Oh right, Love You Like Christmas is the Doc Hollywood knockoff.
The plot, the protagonist and the mechanic
This movie is a “12 Days of Christmas” sort of bad – in the sense that there are at least twelve things wrong with it. The protagonist doesn’t have an arc because she doesn’t have to change much. She’s a likable workaholic who seems neither unhappy or stressed by her job, so there’s nowhere to go. And speaking of nowhere to go, I know the broken down car is just a plot device to keep her in town until the romance thread takes hold, but it is so badly constructed that you’ll begin to wonder if this guy in coveralls is an actual mechanic. SPOILER ALERT: the person that wrote this movie doesn’t know how cars work.
“Hello, stranger. Will YOU be my mom?”
I know someone always has to have a dead parent in these Hallmark Christmas movies, but this kid is creeping me out – I know she has a mom sized hole in her life, but she’s obsessed. I’m pretty sure that if Bonnie Somerville doesn’t marry Brennan Elliott, this kid is going to make herself a Bonnie Somerville mannequin (out of Bonnie Somerville) and talk to it, dress it up, hide it in the fruit cellar…
You see where I’m going with this.
“I make restaurant authentic Pakistani restaurant.”
Every time a scene is set in the dinner (which the Somerville’s character suggests switches to a Christmas theme, perhaps the most obvious suggestion in the history of time), I can’t help but think of Babhu. It’s probably just a coincidence, but it reminds me so much of that episode of Seinfeld.
Here are a few more things I hate about this movie in rapid fire:
- “I’m a prescriptive man who belittles your accomplishments.” Great character, movie. Just. GREAT.
- Really, you’re playing the cell phone card?
- Christmas Valley doesn’t seem to be a place where they make salad dressing. Oh wait, that’s Hidden Valley – my mistake. Objection withdrawn.
- Another single dad – there are SO MANY SINGLE DADS in these movies. Danica McKellar found one in My Christmas Dream (a movie that SPOILER ALERT: has nothing to do with dreams)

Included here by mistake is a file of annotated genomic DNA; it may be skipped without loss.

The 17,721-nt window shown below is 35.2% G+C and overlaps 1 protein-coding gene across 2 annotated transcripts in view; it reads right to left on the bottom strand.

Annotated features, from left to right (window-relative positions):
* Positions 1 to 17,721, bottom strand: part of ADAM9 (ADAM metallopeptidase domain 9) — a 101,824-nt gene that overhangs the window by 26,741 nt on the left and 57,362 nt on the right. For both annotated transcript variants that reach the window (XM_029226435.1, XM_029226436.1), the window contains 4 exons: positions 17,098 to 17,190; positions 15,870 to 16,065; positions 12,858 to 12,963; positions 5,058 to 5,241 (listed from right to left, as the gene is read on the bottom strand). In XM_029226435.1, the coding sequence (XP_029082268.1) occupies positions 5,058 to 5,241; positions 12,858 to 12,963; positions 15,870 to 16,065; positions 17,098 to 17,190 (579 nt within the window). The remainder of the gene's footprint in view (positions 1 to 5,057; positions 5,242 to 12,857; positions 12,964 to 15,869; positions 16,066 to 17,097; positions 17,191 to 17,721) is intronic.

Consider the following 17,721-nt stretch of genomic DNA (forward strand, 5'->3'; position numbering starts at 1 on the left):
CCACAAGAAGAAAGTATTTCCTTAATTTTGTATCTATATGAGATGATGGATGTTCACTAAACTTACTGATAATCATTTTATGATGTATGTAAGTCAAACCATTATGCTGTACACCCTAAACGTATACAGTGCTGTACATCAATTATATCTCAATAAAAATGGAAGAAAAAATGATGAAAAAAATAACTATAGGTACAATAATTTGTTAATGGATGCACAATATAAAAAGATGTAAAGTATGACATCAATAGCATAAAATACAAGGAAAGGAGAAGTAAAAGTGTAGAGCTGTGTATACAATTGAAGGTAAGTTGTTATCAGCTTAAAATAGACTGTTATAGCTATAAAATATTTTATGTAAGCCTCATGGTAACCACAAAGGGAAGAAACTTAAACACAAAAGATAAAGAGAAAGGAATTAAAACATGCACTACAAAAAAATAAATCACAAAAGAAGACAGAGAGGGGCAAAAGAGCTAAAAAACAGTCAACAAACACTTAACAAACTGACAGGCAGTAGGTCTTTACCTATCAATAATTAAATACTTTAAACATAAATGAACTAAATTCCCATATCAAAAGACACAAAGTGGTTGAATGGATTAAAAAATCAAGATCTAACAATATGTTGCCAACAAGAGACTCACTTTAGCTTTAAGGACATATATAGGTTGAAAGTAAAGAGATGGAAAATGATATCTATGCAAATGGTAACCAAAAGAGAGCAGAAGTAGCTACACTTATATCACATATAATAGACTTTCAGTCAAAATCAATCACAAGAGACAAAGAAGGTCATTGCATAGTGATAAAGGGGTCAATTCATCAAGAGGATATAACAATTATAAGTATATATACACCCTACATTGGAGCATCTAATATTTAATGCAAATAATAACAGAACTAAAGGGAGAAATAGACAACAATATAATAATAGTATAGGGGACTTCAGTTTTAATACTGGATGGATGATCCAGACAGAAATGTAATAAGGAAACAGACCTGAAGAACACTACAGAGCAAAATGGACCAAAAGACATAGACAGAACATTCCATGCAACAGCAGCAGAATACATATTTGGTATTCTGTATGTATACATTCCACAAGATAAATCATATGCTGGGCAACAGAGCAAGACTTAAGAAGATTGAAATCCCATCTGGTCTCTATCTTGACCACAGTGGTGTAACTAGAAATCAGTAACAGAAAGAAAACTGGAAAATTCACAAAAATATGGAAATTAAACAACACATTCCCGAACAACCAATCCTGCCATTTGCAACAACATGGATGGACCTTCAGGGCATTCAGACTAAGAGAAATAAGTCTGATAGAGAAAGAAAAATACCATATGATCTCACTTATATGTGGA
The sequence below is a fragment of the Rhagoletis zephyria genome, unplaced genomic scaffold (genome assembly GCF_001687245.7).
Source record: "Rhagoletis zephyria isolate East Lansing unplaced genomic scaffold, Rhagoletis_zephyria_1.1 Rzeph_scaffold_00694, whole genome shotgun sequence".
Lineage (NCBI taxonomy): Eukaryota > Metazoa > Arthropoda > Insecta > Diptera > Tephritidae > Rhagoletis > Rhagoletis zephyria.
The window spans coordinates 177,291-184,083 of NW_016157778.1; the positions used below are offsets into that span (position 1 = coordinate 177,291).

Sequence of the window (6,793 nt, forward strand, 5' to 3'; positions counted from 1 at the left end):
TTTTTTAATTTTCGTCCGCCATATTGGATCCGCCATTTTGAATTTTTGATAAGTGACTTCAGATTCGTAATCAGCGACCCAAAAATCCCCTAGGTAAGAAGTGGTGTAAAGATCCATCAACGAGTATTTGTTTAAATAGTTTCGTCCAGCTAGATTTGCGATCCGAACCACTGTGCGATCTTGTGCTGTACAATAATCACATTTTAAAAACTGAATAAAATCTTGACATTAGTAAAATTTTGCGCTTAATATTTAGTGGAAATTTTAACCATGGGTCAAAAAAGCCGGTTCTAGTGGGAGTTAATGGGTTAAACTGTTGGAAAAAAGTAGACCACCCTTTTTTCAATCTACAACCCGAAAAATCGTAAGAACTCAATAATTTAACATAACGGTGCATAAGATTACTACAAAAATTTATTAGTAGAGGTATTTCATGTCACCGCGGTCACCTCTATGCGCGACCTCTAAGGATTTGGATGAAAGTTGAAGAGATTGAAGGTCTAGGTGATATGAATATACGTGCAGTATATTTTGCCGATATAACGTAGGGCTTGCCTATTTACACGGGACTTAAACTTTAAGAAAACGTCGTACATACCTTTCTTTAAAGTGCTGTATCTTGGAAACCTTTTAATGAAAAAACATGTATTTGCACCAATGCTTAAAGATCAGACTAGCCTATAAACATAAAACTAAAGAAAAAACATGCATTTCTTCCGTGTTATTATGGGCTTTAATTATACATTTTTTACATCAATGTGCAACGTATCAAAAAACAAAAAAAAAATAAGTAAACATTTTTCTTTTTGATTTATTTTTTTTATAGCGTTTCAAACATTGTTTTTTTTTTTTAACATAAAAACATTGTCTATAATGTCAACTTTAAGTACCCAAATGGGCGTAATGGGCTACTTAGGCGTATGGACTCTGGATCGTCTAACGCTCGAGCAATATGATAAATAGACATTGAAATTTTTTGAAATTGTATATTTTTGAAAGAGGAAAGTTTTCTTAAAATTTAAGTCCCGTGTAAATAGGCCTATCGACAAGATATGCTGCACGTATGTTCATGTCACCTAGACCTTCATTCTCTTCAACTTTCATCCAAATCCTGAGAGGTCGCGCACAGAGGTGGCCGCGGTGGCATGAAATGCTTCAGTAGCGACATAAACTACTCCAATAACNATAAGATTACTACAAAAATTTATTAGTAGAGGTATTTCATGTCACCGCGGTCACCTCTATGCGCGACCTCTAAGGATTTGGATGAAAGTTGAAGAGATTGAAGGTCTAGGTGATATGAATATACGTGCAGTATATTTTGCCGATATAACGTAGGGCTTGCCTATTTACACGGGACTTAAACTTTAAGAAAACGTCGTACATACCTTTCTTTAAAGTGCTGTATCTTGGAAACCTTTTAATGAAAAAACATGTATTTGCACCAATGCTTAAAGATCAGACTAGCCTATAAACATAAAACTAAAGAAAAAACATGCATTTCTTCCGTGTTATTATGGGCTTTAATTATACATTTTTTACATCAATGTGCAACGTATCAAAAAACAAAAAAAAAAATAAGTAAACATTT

- Another thing these movies love is what I’ve come to call city shaming – this woman from Manhattan has never experienced a real Christmas. Except that she works on Madison Avenue! That’s Christmas central! Just for good measure, they should have her work in the Saks building with a view of the tree in Rockefeller Center.
- And he’s losing his business. What a shock. Someone is ALWAYS losing their business in these movies and the protagonist swoops in and saves the day. ALWAYS.
Anyway, I don’t recommend Love You Like Christmas – it’s boring, which is the worst kind of bad a movie can be.
How Three Billboards Outside Ebbing, Missouri uses character arcs to tell an effective story (Quick Reviews)
Three Billboards Outside Ebbing, Missouri uses character arcs to tell an effective story in a way I haven’t seen in a while. I enthusiastically recommend you check this movie out!
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I saw Murder on the Orient Express with five people. Three of us would admit to at least fighting to keep our eyes open if not completely falling asleep. Not exactly a wringing endorsement!
PLEASE subscribe to the NEW YouTube channel! Subscribing to the show on YouTube helps get the episodes placed higher in YouTube search results and therefore helps more people find out the show exists. It’s a great way to support the show and it’s FREE! If you’re logged into any Google account (Gmail, YouTube, whatnot) you’re good to go. Thanks again!
A star-studded event from the Hallmark Channel in the guise of The Christmas Train is essentially Murder on the Orient Express, but with more romance and petty theft instead of MURDER. Who stole the pen? And the sunglasses? And who wants Father of the Bride (Kimberly Williams-Paisley) to bang her ex (Dermot Mulroney) and why? All these questions will be answered (says in non-committal voice, “In a satisfying way…”), but then, if you’ve seen Murder on the Orient Express, you already know the answer.